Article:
In no more than 3 years, wind-driven energy will be the second most important source of energy in Brazil, behind only hydroelectric power. According to data by the ABEEólica (Brazilian Association of Wind Energy), this source, which represents 8% of the country’s energy development, will increase 0.5% by 2019 and exceed biomass by 2021.
“Wind energy has shown an impressive vitality in a short time. These figures not only show a consolidated industry, but also that wind energy has a promising future in Brazil,” said in a statement Elbia Gannoum, CEO of ABEEólica.
2017 was particularly positive for the wind-powered industry in Brazil. During this period, the installed infrastructure generated a record amount of 40.46 TWh of energy, meaning a 26.2% growth compared to the previous year. This number represents 7.4% of all energy generation put into the National Interconnected System, and accountable for the supply of 22 million residences, that is, 67 million people.
“Although relatively new in Brazil, as this technology has been more exploited in the last 8 years, wind energy is a consolidated source, its industry is 80% nationalized and there are great perspectives for growth and investment. Last year , the wind industry invested BRL 11.4 billion (US$3.07 bi) in Brazil,” completes Gannoum.
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Wind power: Brazil vs the world
Earlier in 2018, the country climbed to 8th position in the Global Wind Energy Council (Gwec) ranking – by 2012, Brazil ranked modest 15th position. Today, Brazil installed capacity reaches nearly 13 GW, distributed in 520 wind farms with 6,600 operating wind turbines – 80% of this amount is installed in the northeast region.
Overall, distribution of wind energy production Brazil accounts for only 2%, amount similar to France (7th in the ranking) and Canada (9th). Ahead of them are the UK (6th), Spain (5th), India (4th), Germany (3rd), the United States (2nd) and China (top position)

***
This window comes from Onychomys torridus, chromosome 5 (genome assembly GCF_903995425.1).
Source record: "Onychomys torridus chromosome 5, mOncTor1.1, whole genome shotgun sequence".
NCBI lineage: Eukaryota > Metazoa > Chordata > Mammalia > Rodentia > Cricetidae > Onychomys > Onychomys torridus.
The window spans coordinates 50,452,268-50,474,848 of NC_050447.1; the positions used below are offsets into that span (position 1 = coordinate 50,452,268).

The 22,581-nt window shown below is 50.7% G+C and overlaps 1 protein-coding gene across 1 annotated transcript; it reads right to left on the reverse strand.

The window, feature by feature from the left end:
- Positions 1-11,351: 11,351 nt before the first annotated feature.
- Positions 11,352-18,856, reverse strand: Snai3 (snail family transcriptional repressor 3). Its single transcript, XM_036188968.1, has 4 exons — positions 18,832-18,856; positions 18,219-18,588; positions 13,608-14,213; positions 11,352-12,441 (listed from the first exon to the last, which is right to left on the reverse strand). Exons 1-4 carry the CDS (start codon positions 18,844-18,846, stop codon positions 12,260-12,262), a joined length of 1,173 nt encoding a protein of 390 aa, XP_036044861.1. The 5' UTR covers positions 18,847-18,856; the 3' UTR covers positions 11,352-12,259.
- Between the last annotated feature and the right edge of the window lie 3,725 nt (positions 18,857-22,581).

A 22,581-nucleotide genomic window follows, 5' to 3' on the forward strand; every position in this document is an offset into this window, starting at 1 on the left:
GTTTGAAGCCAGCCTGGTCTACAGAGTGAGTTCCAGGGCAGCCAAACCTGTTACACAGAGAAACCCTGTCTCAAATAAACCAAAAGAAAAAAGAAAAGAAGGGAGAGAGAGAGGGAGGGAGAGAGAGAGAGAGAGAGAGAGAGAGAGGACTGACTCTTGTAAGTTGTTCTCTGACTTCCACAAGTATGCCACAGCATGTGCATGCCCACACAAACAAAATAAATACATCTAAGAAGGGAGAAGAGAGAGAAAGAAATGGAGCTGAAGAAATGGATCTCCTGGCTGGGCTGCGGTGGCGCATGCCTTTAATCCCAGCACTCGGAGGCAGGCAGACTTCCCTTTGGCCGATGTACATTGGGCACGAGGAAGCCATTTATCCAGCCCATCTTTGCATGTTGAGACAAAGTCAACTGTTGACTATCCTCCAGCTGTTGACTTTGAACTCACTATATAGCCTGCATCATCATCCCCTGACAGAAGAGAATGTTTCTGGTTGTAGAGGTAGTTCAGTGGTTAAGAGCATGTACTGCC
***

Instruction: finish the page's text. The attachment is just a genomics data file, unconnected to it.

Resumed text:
China, by far, is the country producing most energy out of the wind. The Chinese production capacity was 188 GW in 2017, that is 35% of all wind energy generated on the planet – the USA produced 89 GW, or 17% of total. Additionally, the Chinese are the ones investing the most: just last year, 19.6 GW were installed or 37% of all global investment in the industry.
Wind power future in Brazil and in the world
The Global Wind Energy Outlook estimates that all energy produced out of the wind will supply 20% of the world’s electricity by 2030. Until then, the industry may generate more than 2 GW and 2.4 million jobs and reduce carbon emissions by around 3.3 billion tons a year. “Meeting the Paris targets means a completely decarbonized electricity supply well before 2050, and wind power will play the major role in getting us there,” said Steve Sawyer, GWEC Secretary General in a statement.
Brazil’s wind farm growth is essential for the country to fulfill the climate agreement voluntarily signed by the Federal Government, in 2009. At the COP-15, in Copenhagen, the Brazilian Government committed to cut emissions of greenhouse gases by 36.1%-38.9% from the year the summit was held (from 2009) to 2020. “Energy generated by wind is renewable, unpolluted, has an extremely low impact on the environment, and no emissions of CO2 during operations,” explains ABEEólica’s president.
In addition to environmental gain, implementation of wind farms brings positive factors to local economies. At land properties where wind turbines are installed, other production activities can be carried out. It is also an industry that has the power to bring jobs to the most inaccessible and underdeveloped regions, from an economic point of view.
Of all Brazilian states, Rio Grande do Norte is the largest producer, with 137 wind farms and production of 3,722.5 MW – each installed MW represents 15 job openings. At the peak of production, wind farms in the northeast may supply altogether up to 70.5% of the region’s energy needs.
The ABEEólica forecast is that more 200 new wind farms will be installed, generating 4.7 GW, leading the industry to the 17.8W mark – that is, 11% of the country’s total energy production.
Content published in October 26, 2018